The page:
Wednesday, December 11, 2013

Money Management Tips

Budget (Photo credit: Tax Credits)
Buying a home comes with a whole list of new expenses, including a mortgage, insurance, and home maintenance. It’s best to have a working budget firmly in place before purchasing a home in order to avoid financial trouble further down the road.

A solid budget is one that meets both your short term and long term needs and goals. The key to any successful budget is managing money. Every budget looks good on paper, but remember, it’ll only work if you stick to it.

Making a Budget

When making a monthly budget for your household, you need to be sure to include all your expenses, including possible surprises or emergencies. Rent, utilities, car payments and groceries are the basics, but there are other expenses that can really add up. These extra expenses are the things that can really derail a budget if you don’t plan for them. Other expenses include savings, gas, entertainment, medical expenses, clothing, and shoes. Keep track of each expense, add them up at the end of each month, compare them to your income, and make adjustments where necessary.

Building Savings

The key to weathering any financial storm is a savings account. Unexpected expenses are going to come up in life, and there’s no way to stop them. Kids break arms, employees are laid off, roofs need to be replaced, and cars break down at the most inconvenient times. A savings account is the solution to all of these problems. It’s best to have at least 3 months worth of income set aside in savings before buying a home, so you won't have to worry about losing your home every time things get rough. If you can swing it, 6 months is even better.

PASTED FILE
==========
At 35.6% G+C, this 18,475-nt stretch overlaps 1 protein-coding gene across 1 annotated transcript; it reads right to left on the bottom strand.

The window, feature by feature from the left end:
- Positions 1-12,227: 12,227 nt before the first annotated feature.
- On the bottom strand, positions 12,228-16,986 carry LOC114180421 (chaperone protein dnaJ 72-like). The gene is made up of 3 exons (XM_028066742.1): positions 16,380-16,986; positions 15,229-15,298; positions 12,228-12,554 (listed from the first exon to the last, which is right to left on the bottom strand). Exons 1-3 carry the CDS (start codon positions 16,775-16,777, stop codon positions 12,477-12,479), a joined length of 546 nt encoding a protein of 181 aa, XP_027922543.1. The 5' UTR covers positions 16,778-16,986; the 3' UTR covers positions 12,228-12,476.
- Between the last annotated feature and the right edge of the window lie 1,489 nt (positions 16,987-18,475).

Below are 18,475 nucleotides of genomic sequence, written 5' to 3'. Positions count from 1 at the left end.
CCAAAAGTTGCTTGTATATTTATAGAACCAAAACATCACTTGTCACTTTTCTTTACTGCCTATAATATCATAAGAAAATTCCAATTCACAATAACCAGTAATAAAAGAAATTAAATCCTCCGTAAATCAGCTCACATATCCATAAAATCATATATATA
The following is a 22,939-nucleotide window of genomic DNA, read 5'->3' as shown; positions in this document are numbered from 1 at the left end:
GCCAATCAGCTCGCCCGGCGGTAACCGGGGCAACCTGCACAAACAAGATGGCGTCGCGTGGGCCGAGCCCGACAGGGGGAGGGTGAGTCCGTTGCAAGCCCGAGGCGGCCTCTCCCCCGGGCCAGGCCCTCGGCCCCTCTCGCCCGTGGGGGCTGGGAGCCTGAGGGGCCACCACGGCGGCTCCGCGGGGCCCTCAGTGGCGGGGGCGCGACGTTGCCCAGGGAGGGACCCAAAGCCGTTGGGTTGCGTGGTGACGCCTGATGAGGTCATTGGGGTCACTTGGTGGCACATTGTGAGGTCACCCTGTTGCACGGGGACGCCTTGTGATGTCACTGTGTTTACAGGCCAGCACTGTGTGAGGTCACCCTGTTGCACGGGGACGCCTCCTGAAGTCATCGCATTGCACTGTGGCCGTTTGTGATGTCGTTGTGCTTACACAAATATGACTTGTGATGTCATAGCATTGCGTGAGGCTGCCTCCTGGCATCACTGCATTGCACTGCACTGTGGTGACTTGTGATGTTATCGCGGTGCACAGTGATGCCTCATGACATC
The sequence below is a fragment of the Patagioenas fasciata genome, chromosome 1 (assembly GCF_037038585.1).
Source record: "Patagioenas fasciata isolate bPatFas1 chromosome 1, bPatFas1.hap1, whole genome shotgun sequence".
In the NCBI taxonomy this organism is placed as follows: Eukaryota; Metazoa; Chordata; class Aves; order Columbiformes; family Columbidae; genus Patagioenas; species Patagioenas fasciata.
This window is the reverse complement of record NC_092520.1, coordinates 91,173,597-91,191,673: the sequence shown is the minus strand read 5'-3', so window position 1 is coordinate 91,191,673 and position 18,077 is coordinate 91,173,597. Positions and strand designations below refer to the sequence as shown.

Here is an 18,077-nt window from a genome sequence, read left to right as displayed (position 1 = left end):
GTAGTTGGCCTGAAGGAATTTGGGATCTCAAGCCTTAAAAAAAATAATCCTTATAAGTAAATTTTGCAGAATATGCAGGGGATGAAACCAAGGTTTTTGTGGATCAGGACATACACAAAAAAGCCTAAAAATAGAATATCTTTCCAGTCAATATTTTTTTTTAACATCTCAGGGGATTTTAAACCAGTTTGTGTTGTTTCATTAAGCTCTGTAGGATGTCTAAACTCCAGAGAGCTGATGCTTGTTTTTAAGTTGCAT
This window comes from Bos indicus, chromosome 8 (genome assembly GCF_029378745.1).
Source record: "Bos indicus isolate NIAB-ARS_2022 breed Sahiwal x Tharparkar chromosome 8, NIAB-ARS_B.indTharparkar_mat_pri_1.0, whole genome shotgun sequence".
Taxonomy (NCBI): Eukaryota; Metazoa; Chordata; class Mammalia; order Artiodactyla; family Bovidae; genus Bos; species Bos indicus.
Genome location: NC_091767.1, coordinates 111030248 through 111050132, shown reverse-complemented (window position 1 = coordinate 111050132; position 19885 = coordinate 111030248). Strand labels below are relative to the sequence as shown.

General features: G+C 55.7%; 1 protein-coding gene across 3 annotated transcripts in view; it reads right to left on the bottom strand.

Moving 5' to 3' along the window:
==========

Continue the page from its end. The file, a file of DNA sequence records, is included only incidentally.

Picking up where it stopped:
Covering Your Assets

Insurance premiums seem like a waste of money when you send out the payment each month and receive nothing in return, but they are a real life saver when you need them. Suffering an uninsured loss can lead you to lose your vehicle, all your savings, and even your home. Protect all of your hard work by staying properly insured.

Managing Debt

Debt is a normal part of American life, and it can be healthy for your finances if you manage it properly. Your mortgage, and a couple of well-managed credit cards are great for your credit, but be careful not to get in over your head. If you ever find yourself using credit to make payments on other debts, you know you’ve got a problem. You’re debt should always be kept at a level where your monthly income is enough to cover all of your payments, with plenty leftover for other expenses.

Planning for the Future

All of the budgeting tips listed above will keep your head above water for now, but what about in the future? At some point you’re going to want to retire, and the time to plan for that is now. Meet with an experienced financial advisor to find out what kinds of investments and accounts you should be participating in so you can meet your long-term financial goals.

Author Bio: Tiecen Anderson
In her former life, Tiecen worked in sales and marketing for a large insurance company. Before starting a family, she decided to switch gears and pursue a career that would give her a little more time at home. She finished up her degree from California Sate University in 2008 and started picking up work as a corporate web content writer. She enjoys learning new things every day as she works with a wide variety of clients, like Axiom Financial.

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